The National Weather Service just released its Seasonal Temperature Outlook, which looks ahead to the next three months.
The California water year just wrapped up and it was one of the rainiest years ever. Now, the National Weather Service says next year could also see above-average rain thanks to the start of an El Niño.
In the service's recently-released Seasonal Temperature Outlook, which looks ahead to the next three months, forecasters say Southern California and the west coast will experience above average temperatures during fall and more than likely the start of winter.
This comes as the first heat wave of fall will descend on the region this weekend with temperatures soaring inland to around 100 degrees.
"Really, October is the start of Santa Ana season. This is when we expect to see winds coming down those mountain slopes and heating up everybody, as you get closer to the oceans - even down to the coastal areas. It could be some of our hottest temperatures we've seen all summer," said Eric Boldt, coordinating meteorologist for the NWS' Los Angeles branch.
During our just-ended water year, from Oct. 1 to Sept. 30, downtown Los Angeles registered its 7th rainiest year ever during a typically dry La Niña period.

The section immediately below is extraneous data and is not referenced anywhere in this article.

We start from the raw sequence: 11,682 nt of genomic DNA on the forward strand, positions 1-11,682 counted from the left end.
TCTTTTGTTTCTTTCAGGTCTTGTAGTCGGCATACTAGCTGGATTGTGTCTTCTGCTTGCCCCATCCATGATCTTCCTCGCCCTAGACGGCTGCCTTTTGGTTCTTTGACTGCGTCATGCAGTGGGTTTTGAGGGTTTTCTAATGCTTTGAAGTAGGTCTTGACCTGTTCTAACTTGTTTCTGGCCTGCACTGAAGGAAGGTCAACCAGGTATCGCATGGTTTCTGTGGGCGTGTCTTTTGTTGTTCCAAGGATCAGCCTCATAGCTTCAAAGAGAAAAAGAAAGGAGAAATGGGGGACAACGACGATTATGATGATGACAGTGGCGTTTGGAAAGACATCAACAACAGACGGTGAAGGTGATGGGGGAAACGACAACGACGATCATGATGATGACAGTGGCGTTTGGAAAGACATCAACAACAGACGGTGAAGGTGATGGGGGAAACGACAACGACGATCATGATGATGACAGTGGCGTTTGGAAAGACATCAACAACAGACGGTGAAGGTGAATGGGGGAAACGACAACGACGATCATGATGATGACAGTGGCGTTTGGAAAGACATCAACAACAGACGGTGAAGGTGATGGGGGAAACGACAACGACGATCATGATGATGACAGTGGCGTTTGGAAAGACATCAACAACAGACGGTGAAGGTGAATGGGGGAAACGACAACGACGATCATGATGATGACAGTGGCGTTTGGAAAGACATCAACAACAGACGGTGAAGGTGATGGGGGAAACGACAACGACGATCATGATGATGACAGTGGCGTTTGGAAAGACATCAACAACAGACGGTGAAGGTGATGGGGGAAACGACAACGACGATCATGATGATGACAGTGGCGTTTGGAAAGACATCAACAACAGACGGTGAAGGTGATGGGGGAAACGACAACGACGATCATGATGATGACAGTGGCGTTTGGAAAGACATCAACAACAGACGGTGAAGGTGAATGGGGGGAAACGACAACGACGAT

The NWS says as the ocean warms and an El Niño period kicks in this winter, it typically leads to above-average rainfall.
"Now we're moving into an El Niño, and in many cases, we're looking at one of the strongest on record," Boldt added.
However, history shows it could also be a dry winter. The NWS' Seasonal Precipitation Outlook lists Southern California as having an average chance of rain this winter.
"We're thinking we're going to be above normal, but it doesn't rule out the possibility of being below normal. The last strong El Niño we had in 2015 and '16 - the strongest ever recorded - we had a really dry winter ... so I wouldn't go to Las Vegas and put all of your chips down on a wet winter because we could have an exceptionally dry winter as well."
California received more than 33 inches of rain last year, which is 128% of the average, making it one of the wettest water years in the state's recorded history.